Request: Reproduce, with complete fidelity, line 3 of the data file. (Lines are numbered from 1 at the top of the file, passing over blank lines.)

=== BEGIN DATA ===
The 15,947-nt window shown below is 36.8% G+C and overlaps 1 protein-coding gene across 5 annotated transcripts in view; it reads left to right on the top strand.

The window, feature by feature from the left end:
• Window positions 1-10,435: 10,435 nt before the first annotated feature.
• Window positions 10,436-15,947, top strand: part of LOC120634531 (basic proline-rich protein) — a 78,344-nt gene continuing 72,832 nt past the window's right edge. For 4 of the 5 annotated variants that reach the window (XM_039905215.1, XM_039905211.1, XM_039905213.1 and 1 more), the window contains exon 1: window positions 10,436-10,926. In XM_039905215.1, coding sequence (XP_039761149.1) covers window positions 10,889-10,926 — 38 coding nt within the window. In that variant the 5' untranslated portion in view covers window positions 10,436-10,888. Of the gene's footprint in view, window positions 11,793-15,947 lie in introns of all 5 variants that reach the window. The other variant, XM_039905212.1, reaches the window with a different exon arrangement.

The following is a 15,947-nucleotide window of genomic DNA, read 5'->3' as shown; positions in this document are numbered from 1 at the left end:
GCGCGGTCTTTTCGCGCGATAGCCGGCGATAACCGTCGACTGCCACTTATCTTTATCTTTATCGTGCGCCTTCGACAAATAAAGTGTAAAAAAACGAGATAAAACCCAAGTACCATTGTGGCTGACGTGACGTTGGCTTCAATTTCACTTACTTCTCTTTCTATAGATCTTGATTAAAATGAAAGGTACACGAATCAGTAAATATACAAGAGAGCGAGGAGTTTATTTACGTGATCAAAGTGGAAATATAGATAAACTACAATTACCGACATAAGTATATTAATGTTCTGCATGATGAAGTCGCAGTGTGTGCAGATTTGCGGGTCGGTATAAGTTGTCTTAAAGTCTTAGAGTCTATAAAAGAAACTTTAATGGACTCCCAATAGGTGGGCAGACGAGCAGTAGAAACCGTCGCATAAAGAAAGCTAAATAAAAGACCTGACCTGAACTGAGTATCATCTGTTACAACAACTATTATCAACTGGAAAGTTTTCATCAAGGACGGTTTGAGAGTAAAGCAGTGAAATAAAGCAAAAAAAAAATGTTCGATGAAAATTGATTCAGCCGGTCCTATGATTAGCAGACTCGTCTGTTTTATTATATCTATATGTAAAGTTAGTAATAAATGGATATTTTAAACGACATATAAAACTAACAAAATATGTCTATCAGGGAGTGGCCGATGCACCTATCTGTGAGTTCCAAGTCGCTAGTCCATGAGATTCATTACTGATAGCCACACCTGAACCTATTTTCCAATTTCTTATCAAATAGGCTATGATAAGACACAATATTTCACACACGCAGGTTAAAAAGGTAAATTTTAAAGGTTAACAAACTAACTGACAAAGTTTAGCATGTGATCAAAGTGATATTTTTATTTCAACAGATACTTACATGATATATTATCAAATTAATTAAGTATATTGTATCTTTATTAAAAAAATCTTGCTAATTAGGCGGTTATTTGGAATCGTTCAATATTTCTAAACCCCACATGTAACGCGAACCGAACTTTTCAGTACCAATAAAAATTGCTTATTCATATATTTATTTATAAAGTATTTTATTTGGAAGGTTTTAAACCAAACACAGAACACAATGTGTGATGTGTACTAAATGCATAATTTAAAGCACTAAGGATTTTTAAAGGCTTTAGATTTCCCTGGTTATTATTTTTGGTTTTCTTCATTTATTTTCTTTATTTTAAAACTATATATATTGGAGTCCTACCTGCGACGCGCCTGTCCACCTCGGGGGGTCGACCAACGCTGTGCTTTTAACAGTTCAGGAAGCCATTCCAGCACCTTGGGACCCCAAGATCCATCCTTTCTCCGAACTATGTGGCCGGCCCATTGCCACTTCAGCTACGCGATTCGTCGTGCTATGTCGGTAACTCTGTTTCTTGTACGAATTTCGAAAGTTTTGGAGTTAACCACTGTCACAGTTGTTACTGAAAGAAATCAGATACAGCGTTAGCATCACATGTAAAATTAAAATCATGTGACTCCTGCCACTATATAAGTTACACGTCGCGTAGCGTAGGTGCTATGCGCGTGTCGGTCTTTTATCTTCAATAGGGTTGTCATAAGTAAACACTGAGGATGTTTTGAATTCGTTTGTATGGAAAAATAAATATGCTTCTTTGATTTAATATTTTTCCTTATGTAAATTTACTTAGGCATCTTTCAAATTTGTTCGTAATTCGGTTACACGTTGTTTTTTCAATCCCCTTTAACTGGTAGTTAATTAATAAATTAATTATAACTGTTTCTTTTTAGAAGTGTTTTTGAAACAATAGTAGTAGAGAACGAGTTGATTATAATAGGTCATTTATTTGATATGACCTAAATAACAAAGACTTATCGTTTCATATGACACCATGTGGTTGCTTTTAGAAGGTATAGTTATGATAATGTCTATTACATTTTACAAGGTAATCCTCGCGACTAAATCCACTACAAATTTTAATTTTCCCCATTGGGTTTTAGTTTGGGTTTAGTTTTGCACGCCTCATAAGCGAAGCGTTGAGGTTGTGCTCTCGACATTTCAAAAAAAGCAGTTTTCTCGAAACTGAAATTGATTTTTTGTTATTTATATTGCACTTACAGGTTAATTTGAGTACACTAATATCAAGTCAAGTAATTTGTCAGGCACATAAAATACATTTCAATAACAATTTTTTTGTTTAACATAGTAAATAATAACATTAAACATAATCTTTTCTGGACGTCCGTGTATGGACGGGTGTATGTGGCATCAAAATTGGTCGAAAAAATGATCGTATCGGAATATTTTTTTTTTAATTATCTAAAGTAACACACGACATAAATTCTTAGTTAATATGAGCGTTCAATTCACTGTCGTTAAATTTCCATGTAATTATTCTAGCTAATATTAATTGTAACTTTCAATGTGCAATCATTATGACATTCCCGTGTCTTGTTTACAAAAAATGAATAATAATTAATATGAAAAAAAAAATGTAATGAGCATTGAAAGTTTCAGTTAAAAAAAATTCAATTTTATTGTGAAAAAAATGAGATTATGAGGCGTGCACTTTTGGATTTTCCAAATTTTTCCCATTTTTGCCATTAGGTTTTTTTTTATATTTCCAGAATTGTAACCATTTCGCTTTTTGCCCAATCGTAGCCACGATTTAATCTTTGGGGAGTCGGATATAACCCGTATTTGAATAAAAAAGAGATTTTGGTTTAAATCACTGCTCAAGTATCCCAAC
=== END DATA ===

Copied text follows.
• Window positions 1-10,435: 10,435 nt before the first annotated feature.